Pearce, S.C (1995) Some design-problems in crop experimentation .3. nonorthogonality. Experimental Agriculture, 31 (4). pp. 409-422. ISSN 0014-4797. (The full text of this publication is not available from this repository)
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Ideally each block of an experiment should be made up in the same way with respect to treatments, that is, the design should be 'orthogonal'. In practice that can be difficult to achieve, especially if the blocks have been chosen to fit the fertility pattern of the field. Sometimes it is impossible, in which case each block will have to contain its own selection of treatments. A number of simple and useful possibilities exist. Whatever non-orthogonal design is chosen some of the contrasts of interest (perhaps all of them) will be evaluated less efficiently, but that can be compensated by the smaller error mean-square given by a better blocking system. Also, where blocks do differ in their content, comparing their means will provide additional information about treatment effects. Sometimes the information may be worth the trouble of recovery. Special attention is given in this paper to total balance (including balanced incomplete block designs), supplemented balance, square and rectangular lattices and alpha-designs. The reinforcement of a design is explained and the advantages considered.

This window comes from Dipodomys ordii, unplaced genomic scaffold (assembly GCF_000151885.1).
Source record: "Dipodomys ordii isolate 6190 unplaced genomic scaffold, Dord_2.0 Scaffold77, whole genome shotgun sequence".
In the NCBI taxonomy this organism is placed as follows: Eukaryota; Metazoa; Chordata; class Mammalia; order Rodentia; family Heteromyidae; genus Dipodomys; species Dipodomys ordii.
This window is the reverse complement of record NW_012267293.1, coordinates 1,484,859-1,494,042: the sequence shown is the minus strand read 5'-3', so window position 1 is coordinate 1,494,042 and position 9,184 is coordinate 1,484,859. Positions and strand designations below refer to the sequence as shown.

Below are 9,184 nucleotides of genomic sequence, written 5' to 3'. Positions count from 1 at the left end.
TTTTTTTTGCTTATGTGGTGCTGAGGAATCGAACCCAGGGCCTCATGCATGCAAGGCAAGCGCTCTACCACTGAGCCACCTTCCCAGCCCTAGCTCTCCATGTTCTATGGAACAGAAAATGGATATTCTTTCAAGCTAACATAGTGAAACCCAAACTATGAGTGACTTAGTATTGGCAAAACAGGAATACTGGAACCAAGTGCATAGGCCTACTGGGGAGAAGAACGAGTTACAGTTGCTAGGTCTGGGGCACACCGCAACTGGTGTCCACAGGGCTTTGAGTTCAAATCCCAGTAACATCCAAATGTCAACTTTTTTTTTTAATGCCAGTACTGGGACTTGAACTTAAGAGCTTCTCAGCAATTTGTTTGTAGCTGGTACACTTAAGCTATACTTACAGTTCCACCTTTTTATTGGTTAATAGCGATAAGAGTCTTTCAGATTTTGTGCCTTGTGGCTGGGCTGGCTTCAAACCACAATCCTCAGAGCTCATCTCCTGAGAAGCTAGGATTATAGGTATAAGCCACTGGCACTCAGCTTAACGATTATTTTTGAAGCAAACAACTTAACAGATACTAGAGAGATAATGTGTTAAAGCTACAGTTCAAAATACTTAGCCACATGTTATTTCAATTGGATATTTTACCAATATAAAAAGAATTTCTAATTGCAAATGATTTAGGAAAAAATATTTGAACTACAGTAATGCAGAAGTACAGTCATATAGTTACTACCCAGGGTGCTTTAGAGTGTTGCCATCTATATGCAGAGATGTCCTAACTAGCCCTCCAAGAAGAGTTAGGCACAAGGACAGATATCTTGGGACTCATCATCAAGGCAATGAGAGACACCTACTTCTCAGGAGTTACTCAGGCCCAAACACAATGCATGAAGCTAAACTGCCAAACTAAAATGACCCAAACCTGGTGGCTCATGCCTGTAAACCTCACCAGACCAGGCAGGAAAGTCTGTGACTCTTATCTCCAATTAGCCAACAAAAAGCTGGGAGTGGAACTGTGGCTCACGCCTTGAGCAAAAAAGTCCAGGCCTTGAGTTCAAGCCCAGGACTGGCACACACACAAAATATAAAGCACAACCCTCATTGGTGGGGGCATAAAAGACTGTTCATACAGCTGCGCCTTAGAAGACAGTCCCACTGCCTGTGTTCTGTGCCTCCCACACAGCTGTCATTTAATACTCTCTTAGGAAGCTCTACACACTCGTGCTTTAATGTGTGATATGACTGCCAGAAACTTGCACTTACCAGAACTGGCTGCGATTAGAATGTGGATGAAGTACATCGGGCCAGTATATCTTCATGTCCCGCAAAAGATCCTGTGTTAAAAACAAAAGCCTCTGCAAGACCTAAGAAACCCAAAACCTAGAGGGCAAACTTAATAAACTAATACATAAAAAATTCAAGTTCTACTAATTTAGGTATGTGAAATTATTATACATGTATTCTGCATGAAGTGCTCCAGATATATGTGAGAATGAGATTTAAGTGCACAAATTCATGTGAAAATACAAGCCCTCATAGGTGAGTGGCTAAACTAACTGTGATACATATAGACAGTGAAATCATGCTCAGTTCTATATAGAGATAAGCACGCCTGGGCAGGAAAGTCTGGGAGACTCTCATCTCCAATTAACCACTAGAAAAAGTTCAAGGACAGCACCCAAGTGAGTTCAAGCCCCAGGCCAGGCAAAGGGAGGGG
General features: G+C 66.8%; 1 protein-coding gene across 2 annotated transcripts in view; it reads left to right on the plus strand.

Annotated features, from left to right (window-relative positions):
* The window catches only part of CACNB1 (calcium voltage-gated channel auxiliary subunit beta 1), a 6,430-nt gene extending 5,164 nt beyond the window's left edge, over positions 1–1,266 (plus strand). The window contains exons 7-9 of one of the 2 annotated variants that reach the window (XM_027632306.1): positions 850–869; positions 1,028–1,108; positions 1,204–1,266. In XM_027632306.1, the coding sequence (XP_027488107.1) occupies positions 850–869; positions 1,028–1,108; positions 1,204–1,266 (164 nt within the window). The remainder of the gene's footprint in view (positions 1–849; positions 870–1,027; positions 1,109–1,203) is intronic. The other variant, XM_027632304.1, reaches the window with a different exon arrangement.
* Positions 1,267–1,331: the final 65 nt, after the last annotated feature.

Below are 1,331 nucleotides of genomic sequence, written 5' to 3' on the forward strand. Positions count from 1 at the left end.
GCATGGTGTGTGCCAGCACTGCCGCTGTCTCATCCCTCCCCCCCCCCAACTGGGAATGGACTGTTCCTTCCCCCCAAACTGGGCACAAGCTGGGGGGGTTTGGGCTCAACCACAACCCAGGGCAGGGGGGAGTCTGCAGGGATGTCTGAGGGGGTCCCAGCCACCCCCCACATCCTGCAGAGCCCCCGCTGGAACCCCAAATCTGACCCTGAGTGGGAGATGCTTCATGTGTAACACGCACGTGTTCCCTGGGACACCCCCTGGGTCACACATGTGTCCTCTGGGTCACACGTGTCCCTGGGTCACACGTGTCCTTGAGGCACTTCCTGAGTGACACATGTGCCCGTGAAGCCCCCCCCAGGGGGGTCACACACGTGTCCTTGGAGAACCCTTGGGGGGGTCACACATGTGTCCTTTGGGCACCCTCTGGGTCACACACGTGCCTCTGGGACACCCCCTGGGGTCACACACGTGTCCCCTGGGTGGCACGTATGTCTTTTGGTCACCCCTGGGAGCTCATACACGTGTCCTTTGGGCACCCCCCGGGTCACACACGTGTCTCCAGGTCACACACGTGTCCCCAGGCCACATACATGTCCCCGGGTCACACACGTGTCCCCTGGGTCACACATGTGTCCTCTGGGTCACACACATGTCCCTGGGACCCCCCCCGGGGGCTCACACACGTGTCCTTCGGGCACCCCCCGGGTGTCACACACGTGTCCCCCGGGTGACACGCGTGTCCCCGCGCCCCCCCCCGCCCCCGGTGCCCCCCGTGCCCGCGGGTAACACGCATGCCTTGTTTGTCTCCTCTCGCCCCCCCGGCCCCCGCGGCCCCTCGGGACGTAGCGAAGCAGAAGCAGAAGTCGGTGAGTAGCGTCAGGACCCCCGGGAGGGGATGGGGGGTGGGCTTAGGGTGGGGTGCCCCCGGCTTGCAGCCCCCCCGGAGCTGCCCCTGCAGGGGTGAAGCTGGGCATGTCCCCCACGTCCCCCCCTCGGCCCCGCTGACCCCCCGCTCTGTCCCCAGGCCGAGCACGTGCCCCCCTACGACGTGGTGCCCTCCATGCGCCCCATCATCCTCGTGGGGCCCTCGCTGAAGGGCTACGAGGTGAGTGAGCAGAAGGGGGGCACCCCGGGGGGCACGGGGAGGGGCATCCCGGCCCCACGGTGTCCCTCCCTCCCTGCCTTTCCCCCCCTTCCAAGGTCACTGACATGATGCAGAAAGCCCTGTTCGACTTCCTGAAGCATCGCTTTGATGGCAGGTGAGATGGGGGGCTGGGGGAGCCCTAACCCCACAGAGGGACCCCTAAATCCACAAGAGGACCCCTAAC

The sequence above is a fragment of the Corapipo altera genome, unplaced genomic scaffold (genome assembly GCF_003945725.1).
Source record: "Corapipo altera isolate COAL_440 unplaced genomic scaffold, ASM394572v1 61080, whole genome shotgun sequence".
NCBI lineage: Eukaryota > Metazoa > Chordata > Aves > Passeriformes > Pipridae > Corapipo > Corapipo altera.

|Divisions:||Faculties > Science Technology and Medical Studies > School of Mathematics Statistics and Actuarial Science|
|Depositing User:||O.O. Odanye|
|Date Deposited:||28 May 2009 17:16|
|Last Modified:||04 Jun 2009 02:16|
|Resource URI:||http://kar.kent.ac.uk/id/eprint/19441 (The current URI for this page, for reference purposes)|